6 Tech Trends To Consider For Your Next TV Purchase
Photo: Rene Wassenbergh/EyeEm/Getty Images
If it’s been a while since you shopped for a new television, you’ll be blown away at how big, thin and beautiful they’ve become.
And just as TVs are getting better with each generation, prices generally drop too, making it even more tempting to upgrade. Case in point: you can now pick up a 60-inch brand-name Smart TV for about $500.
Regardless, you may still be confused about what features to look for. No worries, we can help!
Here, a few TV tech trends to consider for your next TV purchase.
1. 4K UHD
Your next TV will be a whole lot sharper. Referred to as “ultra-high definition” or sometimes “4K” TV, these next-generation televisions offer four times the resolution of a top-of-the-line 1080p HDTV.
In other words, instead of a screen that has roughly two million pixels—the little dots that make up the image — these televisions boast more than 8 million pixels.
In plain English, 4K TVs present images so lifelike and clear it’s like peering out of a giant window or like slipping on a pair of prescription glasses for the first time.
While 4K refers to the resolution of the television — how many pixels make up the picture — this isn’t the whole story.
The latest televisions also offer HDR, or “high dynamic range,” which reproduces a wider range of brightness levels, richer colours, and higher contrast levels.
When seen side by side with non-HDR content, HDR-enhanced video is incredibly bright and displays vibrant colours, including some striking yellows and orange hues that you might see in images of a setting sun or crackling fire.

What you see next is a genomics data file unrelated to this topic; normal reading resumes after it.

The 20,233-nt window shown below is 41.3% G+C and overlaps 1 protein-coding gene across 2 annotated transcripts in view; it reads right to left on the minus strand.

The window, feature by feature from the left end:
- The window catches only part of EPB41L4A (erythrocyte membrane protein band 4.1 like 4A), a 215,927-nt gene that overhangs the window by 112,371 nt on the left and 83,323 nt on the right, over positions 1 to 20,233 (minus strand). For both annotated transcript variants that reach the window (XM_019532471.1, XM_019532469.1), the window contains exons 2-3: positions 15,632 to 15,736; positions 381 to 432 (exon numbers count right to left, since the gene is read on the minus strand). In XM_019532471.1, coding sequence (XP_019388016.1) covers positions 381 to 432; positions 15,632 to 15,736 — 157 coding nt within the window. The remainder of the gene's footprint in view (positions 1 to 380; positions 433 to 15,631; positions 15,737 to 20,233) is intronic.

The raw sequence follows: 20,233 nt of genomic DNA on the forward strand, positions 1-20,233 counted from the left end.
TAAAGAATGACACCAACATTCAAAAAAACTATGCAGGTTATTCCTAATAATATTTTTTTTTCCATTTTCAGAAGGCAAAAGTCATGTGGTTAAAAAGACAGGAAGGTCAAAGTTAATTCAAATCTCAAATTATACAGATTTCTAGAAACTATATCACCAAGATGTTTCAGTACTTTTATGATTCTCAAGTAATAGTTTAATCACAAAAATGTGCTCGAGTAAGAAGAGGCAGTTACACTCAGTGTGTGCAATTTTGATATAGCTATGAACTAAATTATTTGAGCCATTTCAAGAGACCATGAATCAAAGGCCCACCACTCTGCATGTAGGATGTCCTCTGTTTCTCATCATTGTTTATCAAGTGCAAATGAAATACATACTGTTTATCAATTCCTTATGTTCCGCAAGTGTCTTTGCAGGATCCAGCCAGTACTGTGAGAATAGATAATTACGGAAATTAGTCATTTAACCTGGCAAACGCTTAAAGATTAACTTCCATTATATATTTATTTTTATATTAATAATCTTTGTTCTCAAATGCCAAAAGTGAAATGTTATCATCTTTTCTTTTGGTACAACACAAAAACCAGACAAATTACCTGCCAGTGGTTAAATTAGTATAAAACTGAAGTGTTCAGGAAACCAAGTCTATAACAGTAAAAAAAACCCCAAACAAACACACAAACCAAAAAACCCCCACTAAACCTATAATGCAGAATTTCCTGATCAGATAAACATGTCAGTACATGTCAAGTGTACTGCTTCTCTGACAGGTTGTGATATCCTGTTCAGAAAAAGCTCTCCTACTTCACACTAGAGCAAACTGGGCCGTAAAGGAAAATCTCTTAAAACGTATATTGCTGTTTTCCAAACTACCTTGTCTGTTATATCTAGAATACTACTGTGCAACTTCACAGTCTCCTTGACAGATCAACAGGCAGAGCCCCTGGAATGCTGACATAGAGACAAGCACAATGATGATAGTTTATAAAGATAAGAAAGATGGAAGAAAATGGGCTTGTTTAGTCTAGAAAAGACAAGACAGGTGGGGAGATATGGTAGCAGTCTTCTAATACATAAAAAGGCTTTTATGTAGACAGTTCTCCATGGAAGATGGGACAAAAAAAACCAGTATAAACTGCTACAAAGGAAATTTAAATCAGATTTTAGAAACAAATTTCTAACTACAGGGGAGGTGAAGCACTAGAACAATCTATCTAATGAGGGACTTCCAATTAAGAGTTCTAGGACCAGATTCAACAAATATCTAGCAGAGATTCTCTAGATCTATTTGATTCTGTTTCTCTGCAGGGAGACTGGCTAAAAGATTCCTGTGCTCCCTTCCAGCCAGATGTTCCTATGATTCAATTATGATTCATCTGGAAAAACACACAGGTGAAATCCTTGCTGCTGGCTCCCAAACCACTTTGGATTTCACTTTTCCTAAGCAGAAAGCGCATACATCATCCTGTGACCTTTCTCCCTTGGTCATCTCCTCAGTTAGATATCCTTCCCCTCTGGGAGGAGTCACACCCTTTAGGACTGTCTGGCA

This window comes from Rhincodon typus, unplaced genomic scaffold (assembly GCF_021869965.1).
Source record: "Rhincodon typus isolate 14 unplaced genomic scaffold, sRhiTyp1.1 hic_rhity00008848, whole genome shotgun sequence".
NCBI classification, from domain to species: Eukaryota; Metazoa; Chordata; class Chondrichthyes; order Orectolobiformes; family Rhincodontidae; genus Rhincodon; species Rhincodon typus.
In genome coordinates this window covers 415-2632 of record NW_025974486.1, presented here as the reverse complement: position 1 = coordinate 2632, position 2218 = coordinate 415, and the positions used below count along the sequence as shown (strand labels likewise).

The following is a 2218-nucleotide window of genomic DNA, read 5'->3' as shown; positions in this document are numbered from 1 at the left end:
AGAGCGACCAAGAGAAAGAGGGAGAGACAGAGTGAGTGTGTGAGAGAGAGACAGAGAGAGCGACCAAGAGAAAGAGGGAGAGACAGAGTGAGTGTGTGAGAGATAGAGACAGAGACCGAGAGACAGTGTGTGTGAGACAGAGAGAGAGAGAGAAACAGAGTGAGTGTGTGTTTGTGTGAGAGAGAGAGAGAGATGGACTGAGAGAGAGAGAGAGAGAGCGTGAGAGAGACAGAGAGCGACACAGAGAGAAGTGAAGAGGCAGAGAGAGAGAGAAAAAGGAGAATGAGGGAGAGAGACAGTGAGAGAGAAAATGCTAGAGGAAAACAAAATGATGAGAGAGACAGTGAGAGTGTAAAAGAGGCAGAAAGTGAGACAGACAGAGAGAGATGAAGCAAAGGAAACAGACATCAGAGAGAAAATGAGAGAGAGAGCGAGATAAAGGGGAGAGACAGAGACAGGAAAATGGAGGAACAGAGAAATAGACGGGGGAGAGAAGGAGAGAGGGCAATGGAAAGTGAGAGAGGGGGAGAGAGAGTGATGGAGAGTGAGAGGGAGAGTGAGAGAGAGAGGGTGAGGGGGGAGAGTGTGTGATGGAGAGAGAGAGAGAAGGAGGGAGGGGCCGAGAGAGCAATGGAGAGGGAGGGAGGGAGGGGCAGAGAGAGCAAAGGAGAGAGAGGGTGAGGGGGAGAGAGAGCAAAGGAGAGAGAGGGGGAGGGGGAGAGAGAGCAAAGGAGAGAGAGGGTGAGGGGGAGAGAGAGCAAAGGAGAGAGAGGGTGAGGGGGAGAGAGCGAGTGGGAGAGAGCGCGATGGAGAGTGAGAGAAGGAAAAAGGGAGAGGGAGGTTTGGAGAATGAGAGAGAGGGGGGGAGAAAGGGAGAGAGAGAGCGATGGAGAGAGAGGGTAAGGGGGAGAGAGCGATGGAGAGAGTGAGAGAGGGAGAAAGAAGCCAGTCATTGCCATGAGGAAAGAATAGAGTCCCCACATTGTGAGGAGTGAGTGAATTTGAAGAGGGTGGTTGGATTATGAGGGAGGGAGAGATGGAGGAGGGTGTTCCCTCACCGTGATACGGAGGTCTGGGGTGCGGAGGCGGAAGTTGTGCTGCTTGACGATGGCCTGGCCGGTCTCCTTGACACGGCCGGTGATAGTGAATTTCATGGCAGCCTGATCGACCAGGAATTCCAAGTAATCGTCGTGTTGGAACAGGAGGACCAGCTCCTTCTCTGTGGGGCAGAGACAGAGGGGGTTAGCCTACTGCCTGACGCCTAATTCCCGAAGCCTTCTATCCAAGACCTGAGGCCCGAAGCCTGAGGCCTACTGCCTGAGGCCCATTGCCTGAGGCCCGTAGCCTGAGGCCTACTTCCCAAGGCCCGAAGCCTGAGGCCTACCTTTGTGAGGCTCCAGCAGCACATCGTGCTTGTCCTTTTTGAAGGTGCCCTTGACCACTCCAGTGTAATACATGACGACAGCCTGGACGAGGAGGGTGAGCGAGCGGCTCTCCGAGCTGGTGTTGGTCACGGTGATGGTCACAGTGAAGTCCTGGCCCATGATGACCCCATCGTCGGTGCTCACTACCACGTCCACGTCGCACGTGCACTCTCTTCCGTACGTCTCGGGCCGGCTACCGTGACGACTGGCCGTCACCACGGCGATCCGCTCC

You might also see more televisions branded with technologies like HDR10+ and Dolby Vision, which are two improved types of HDR.
3. Smart TV
Most new TVs today — even entry-level models — allow you to connect to the Internet via Wi-Fi.
Smart TVs allow you to access online content, be it for video streaming (such as Netflix, YouTube, and Amazon Video), social networking (Facebook, Instagram, and Twitter), photo galleries, music services, on-demand news or sports scores.
Many Smart TVs give you a full web browser too, so you can use a search engine or visit a bookmarked websites or play interactive games.
In most cases, you choose which apps you want to see on your screen, not unlike icons on a smartphone.
4. OLED, QLED
Instead of a LED-backlit LCD television — often the panel of choice today — some TVs use OLED (pronounced “oh-led”) screens for a superior image.
Made by LG and Sony, televisions packed with organic light-emitting diodes are incredibly thin because each pixel is its own light source, therefore no backlighting is required. Along with sharp colour and unprecedented contrast ratios (with super dark blacks), these televisions are more energy efficient than other TV panel types.
As you might expect from new technology, there’s a premium cost to these televisions.
Other TV makers, like Samsung are offering TVs powered by “quantum dot” technology — microscopic dots as small as one billionth of a metre that make up the picture — and these TVs can almost match the “infinite” contrast ratio of OLED (the luminance between the brightest whites and the darkest blacks), and they generally don’t cost as much as OLED.
QLEDs also deliver a wide, more true-to-life colour palette, especially reds, greens and cyans.
Some television manufacturers, like Samsung and LG, offer curved TVs that slightly bend towards the user, just like the screen at your local movie theatre.
To many viewers, these concave screens offer a deeper and more cinematic view of the action.
It boils down to personal taste. Some may prefer a flat-panel TV instead, but it’s hard to deny these curved TVs are attractive conversation pieces, even when turned off.
Unlike the first generation of curved TVs, where it was recommended to sit dead centre for the best seat in the room, the latest curved TVs deliver a consistent, sharp picture and good sense of depth from virtually any angle.
6. Voice assistants
Many TV companies are integrating voice-activated personal assistants into their televisions — like Google Assistant and Amazon Alexa — so you could press a button on the remote to ask a question or give a command.
It could be TV-related like “Play Ozark,” “launch cat videos on YouTube,” or “Who directed Blade Runner?” or something else altogether, like “What will the weather be like on the weekend?”
Some A.I. assistants will be exclusive, like Samsung’s Bixby and LG’s ThinQ platform, but LG will also support both Google and Amazon in select models.